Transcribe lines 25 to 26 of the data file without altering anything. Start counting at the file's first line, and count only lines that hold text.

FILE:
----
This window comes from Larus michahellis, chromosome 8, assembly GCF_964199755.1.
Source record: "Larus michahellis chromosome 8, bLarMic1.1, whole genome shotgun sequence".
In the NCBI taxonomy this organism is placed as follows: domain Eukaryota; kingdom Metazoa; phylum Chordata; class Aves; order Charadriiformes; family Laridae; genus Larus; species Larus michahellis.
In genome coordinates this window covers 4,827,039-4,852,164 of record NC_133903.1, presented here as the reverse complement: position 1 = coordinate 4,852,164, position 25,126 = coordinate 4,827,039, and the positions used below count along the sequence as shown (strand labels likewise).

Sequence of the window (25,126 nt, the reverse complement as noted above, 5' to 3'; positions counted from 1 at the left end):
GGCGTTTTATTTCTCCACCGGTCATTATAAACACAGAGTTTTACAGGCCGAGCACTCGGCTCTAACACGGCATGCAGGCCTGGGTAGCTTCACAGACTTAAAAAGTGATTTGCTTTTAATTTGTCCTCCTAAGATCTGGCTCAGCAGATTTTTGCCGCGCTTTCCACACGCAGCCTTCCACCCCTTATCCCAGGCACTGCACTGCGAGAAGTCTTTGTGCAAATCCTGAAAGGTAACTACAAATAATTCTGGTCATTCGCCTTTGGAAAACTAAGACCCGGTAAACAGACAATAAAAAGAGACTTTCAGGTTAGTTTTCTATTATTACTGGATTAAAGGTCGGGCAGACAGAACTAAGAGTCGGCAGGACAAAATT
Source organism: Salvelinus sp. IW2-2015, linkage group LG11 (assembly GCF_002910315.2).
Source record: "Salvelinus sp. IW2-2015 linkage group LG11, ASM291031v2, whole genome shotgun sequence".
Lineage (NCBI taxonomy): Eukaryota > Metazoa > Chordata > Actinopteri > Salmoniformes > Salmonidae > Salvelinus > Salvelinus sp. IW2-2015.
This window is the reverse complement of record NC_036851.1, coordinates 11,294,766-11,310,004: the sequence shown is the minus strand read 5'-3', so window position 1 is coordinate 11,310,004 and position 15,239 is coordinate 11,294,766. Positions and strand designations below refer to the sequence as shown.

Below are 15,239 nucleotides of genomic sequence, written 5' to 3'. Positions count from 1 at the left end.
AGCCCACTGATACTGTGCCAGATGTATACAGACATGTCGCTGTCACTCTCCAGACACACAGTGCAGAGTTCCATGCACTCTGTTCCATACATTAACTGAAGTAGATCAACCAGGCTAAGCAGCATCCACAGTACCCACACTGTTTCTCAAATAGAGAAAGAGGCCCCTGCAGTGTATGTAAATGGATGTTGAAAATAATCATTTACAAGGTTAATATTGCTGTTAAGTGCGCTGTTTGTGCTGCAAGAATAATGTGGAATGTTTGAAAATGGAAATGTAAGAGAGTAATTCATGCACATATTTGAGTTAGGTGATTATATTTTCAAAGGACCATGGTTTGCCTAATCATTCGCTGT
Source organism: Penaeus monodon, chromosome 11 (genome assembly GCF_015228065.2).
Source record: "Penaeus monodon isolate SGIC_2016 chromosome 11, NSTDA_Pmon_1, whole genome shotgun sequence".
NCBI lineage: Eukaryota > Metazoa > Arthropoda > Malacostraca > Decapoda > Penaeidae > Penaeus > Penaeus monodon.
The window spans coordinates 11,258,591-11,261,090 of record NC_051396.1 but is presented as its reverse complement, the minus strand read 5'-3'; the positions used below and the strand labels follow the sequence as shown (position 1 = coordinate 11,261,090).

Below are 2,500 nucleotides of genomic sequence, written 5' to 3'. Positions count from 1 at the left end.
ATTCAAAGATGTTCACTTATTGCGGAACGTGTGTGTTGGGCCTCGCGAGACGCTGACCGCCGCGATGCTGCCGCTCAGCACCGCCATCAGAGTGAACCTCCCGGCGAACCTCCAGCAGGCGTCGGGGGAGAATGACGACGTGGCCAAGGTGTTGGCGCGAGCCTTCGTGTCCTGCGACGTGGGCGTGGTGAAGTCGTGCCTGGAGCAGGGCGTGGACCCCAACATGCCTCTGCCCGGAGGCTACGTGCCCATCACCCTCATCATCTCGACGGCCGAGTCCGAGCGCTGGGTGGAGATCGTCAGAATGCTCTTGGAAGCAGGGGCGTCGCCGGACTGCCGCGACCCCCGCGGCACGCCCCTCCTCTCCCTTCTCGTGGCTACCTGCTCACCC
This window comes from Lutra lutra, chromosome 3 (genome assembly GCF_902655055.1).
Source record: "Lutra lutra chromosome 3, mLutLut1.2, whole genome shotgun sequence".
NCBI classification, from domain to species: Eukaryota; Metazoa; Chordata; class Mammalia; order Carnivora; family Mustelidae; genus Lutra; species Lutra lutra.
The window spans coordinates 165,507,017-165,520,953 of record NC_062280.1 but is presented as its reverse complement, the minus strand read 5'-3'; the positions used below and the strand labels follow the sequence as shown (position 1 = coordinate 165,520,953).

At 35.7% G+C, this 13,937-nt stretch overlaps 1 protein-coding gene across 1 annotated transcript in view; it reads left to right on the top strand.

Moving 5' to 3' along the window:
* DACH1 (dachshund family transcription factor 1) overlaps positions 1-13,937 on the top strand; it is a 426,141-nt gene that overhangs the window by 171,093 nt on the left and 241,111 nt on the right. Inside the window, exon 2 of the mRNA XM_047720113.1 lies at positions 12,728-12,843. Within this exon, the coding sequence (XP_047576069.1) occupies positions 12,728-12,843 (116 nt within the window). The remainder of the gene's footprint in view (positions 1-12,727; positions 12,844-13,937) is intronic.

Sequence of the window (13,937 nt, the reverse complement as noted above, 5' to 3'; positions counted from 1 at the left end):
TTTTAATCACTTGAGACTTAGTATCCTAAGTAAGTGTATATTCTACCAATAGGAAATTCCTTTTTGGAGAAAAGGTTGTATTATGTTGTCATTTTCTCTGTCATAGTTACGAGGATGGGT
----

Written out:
* DACH1 (dachshund family transcription factor 1) overlaps positions 1-13,937 on the top strand; it is a 426,141-nt gene that overhangs the window by 171,093 nt on the left and 241,111 nt on the right. Inside the window, exon 2 of the mRNA XM_047720113.1 lies at positions 12,728-12,843. Within this exon, the coding sequence (XP_047576069.1) occupies positions 12,728-12,843 (116 nt within the window). The remainder of the gene's footprint in view (positions 1-12,727; positions 12,844-13,937) is intronic.

Sequence of the window (13,937 nt, the reverse complement as noted above, 5' to 3'; positions counted from 1 at the left end):